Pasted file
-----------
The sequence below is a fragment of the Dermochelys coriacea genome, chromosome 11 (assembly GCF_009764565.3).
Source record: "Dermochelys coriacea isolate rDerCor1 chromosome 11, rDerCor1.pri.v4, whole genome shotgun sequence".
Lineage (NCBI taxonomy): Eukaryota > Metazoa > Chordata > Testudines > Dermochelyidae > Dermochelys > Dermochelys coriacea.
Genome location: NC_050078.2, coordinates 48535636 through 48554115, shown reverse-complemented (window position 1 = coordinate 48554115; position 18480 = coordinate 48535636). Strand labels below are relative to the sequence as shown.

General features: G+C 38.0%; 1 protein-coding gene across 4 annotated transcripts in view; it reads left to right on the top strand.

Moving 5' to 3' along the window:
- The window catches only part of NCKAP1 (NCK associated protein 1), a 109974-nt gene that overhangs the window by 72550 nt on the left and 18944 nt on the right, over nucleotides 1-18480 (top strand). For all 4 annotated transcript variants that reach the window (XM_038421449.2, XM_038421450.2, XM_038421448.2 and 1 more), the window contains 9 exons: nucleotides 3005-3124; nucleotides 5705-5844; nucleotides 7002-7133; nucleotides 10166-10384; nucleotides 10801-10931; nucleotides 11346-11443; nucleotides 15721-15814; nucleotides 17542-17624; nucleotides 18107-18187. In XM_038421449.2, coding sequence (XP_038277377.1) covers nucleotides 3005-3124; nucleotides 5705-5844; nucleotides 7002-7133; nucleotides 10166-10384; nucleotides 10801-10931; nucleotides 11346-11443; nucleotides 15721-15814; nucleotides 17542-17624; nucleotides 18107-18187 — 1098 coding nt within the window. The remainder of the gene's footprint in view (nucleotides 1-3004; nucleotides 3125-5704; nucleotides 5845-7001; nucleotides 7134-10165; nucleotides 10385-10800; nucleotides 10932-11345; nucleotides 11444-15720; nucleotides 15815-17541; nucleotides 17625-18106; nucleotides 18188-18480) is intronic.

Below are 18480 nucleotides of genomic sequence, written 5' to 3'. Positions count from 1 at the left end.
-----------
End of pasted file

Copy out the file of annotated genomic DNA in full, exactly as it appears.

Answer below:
The sequence below is a fragment of the Dermochelys coriacea genome, chromosome 11 (assembly GCF_009764565.3).
Source record: "Dermochelys coriacea isolate rDerCor1 chromosome 11, rDerCor1.pri.v4, whole genome shotgun sequence".
Lineage (NCBI taxonomy): Eukaryota > Metazoa > Chordata > Testudines > Dermochelyidae > Dermochelys > Dermochelys coriacea.
Genome location: NC_050078.2, coordinates 48535636 through 48554115, shown reverse-complemented (window position 1 = coordinate 48554115; position 18480 = coordinate 48535636). Strand labels below are relative to the sequence as shown.

General features: G+C 38.0%; 1 protein-coding gene across 4 annotated transcripts in view; it reads left to right on the top strand.

Moving 5' to 3' along the window:
- The window catches only part of NCKAP1 (NCK associated protein 1), a 109974-nt gene that overhangs the window by 72550 nt on the left and 18944 nt on the right, over nucleotides 1-18480 (top strand). For all 4 annotated transcript variants that reach the window (XM_038421449.2, XM_038421450.2, XM_038421448.2 and 1 more), the window contains 9 exons: nucleotides 3005-3124; nucleotides 5705-5844; nucleotides 7002-7133; nucleotides 10166-10384; nucleotides 10801-10931; nucleotides 11346-11443; nucleotides 15721-15814; nucleotides 17542-17624; nucleotides 18107-18187. In XM_038421449.2, coding sequence (XP_038277377.1) covers nucleotides 3005-3124; nucleotides 5705-5844; nucleotides 7002-7133; nucleotides 10166-10384; nucleotides 10801-10931; nucleotides 11346-11443; nucleotides 15721-15814; nucleotides 17542-17624; nucleotides 18107-18187 — 1098 coding nt within the window. The remainder of the gene's footprint in view (nucleotides 1-3004; nucleotides 3125-5704; nucleotides 5845-7001; nucleotides 7134-10165; nucleotides 10385-10800; nucleotides 10932-11345; nucleotides 11444-15720; nucleotides 15815-17541; nucleotides 17625-18106; nucleotides 18188-18480) is intronic.

Below are 18480 nucleotides of genomic sequence, written 5' to 3'. Positions count from 1 at the left end.